Then everything is ready — it’s time to put it all together! Depending on the size of the cake, it may take a little buttercream or a ton of buttercream, but either way you’re looking at a half hour to an hour of work. Most of us sift our sugar to ensure nice, smooth buttercream. Plus the expensive vanilla that tastes AMAZING.

Covering the cakes in buttercream and fondant takes anywhere to a half hour to an hour or two. Depends on the cake, skill level, and how fast one is, but either way, it takes time. Then it’s obsessing until it’s PERFECT.

Then comes measuring and adding dowel rods so your cake doesn’t fall apart on transport or make an ugly bulge from the weight, etc. That takes at least 10-20 minutes.

Throwing on (erm, I mean gently placing) the decorations is usually the easiest part and quickest part. But sometimes you need to wait until the cake is covered to make decorations that can’t be dried out (the decoration needs to wrap around the cake, for instance–like Frankenstein’s hair in the cake picture above).

And then, after 6-10 hours are up, you have a BEAUTIFUL cake. Custom cake decorators really are artists making art that also happens to be very delicious. It’s not like a super market where the cakes are prepared with less-than-stellar ingredients, shipped to the store in big boxes. Then the big bakeries are able to make HUGE batches of buttercream at once. Which is GREAT. There’s a place for budget cakes for people who need budget cakes. But there’s also a place, and will always be a place, for the people who want something more. Something designed just for you, prepared with fresh and quality ingredients, and put together with care.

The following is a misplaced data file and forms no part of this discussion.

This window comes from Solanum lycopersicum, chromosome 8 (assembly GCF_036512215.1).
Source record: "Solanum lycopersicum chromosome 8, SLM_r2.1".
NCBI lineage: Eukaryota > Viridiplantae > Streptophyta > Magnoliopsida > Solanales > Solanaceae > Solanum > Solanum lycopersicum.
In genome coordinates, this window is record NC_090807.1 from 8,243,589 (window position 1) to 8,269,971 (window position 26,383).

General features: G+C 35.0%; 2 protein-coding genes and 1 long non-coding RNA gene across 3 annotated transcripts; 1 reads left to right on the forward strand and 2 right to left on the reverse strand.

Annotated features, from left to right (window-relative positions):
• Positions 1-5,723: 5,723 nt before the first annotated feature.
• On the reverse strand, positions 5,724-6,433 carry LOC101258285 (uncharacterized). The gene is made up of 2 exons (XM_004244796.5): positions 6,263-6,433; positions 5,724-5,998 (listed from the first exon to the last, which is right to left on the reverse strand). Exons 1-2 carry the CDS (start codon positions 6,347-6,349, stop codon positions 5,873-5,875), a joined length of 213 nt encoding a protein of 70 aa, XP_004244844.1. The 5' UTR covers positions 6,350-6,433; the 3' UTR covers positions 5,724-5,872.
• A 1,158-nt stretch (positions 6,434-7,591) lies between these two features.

And what you might not also know is that most cakers love it SO MUCH that they put in extra time that you haven’t paid for because it will make your cake that much more special. They do that out of love and generosity, knowing you may not notice or care. They do it because they want their cake to be the best. And, hey, maybe you do notice, so you give them a TIP — which WOW. That makes one feel really appreciated.

So the next time you find a baker to make you a cake for $50 when it takes six hours to make, don’t ask someone else who values their time for a quote. Just don’t do it.

And to those of you who value and understand, and can afford these cakes, thank you. You are supporting small businesses, helping make dreams come true, helping to provide for Christmas and birthdays and new dance shoes. Not to mention bills. These cakes may cost a lot, but most of us are not rich. After all, we can only charge so much–unless we are a celebrity and most of us are not.

And thank YOU for reading. šŸ™‚

DQ Blizzard CakeĀ 

For a couple of months now, I have been planning how to make my husband a surprise DQ Blizzard cake for his birthday – and in his favorite flavor, chocolate with Reese’s peanut buttercups. I was inspired by Cake Style’s Starbucks cake (https://www.youtube.com/watch?v=c2mP13jMOMY) and watched the tutorial a bunch of times. I didn’t want to make it quite as big as her cake, however. I decided to make a cake that was 6″ diameters at the top and tapered down.